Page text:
Back at the ramp he uses his can opener to open the soup. He only has one spoon, so he lets her eat first, cold, since there's no way to heat it up. They share the apple. In the morning, she tells him she wants to go to Palo Alto to see her sister. She asks if Sam wants to come with her, and he says sure. It's not like he has anything to stay in Chicago for. Besides, Stanford is in Palo Alto, and there's no way he'll ever get in there, not when he doesn't even have a high school diploma, but there are other schools. He can still study. He can learn. He can learn to be normal.
That same day he sees a poster with Jessica's picture on it taped to a store window. There are a couple more around the neighborhood; her dad is offering a reward. Missing: Jessica Moore, the poster reads. She's barely sixteen years old.
Sam buys her an old Smurfs T-shirt and a jacket from the Holy Angels Thrift Store. He uses his knife to cut her hair and steals a bottle of hair dye. He stands guard at the door while she dyes her hair red in a gas station rest room, and when she comes out she smiles at him. It's a real smile, bright and honest, and she's so beautiful Sam can't quite meet her gaze. He thinks maybe he doesn't deserve to.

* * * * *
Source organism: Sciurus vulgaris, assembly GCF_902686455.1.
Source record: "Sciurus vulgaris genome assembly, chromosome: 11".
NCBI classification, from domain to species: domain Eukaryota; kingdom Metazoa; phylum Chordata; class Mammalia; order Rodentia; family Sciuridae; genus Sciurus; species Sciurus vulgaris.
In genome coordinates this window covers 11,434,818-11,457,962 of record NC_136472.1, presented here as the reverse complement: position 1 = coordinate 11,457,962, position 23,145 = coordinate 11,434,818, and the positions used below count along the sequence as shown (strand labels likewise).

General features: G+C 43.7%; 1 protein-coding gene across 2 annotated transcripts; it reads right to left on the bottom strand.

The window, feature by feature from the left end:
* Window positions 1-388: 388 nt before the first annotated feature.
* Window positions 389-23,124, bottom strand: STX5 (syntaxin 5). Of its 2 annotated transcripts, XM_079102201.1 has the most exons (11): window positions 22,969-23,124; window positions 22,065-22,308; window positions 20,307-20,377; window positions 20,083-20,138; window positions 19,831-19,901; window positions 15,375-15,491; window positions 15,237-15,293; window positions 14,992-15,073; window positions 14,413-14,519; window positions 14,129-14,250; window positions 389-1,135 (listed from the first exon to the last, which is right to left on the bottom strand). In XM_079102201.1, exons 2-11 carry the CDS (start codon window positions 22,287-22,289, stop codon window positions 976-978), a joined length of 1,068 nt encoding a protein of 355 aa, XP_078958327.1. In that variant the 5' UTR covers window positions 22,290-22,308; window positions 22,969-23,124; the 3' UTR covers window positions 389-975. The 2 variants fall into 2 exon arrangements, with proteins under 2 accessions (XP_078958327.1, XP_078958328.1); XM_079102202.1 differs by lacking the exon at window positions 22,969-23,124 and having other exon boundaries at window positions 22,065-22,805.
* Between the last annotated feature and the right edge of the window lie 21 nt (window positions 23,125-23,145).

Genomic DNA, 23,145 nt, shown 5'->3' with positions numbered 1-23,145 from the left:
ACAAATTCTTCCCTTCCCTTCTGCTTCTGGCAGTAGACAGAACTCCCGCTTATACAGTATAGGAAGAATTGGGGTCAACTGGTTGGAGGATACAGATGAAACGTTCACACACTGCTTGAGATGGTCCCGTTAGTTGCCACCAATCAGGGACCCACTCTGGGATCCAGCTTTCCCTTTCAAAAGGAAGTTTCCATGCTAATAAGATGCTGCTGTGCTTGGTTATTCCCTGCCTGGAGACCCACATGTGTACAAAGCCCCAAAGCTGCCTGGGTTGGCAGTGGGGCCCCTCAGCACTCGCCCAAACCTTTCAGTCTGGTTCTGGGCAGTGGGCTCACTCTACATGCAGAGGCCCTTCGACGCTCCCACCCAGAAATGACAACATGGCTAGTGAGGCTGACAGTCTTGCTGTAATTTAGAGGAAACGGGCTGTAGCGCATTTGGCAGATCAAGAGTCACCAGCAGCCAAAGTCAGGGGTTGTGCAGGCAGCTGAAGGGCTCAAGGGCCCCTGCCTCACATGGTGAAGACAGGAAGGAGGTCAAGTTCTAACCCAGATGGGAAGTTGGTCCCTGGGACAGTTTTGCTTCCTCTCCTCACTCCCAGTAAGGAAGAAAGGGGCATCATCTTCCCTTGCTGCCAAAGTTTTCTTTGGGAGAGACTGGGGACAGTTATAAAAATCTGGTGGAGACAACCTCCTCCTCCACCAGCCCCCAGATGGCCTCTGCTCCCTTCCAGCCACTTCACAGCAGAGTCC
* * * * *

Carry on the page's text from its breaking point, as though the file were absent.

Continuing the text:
A few days after she dyes her hair, they find the empty room at EZ Stor-it. They divide their days between the university library and the mall. Sam loves the mall -- so many women set their purses down when they try clothes on or buy overpriced coffee, when their kid throws a tantrum. He tries to show Jess how to lift a wallet without looking like you're doing anything, but she's too scared, and Sam doesn't push it. She doesn't mind taking change out of the fountain though. They need enough money in case her sister doesn't want them. Or in case they can't find her.
By the end of October they have almost three hundred dollars saved. That's the most money Sam has had at one time, ever. He keeps most of it in his shoe, but Jess has some too. He doesn't keep any of it in his bag in case it gets stolen. It's a lot easier for someone to steal his bag than get the shoes of his feet; he'd have to be dead for that to happen.
They plan to leave in late November, which gives them one more month to hang around downtown. They could leave, but they don't. They spend the time together, learning about each other, learning to trust, learning to laugh. For the first time in forever Sam's not lonely. He has someone to talk to. And Jess is smart. In the normal daydream he creates, he imagines that someday he and Jess will be in college together. They'll always be together. Maybe she'll help him find Dean.
Sam and Jess understand each other. Sometimes, Jess lets Sam read the poems she writes. Sometimes Sam reads to her. He likes to study Latin, although he doesn't know why or what good it will do him, he just knows it feels like something safe when the words roll off his tongue. They talk about books and movies and the schools they've been to.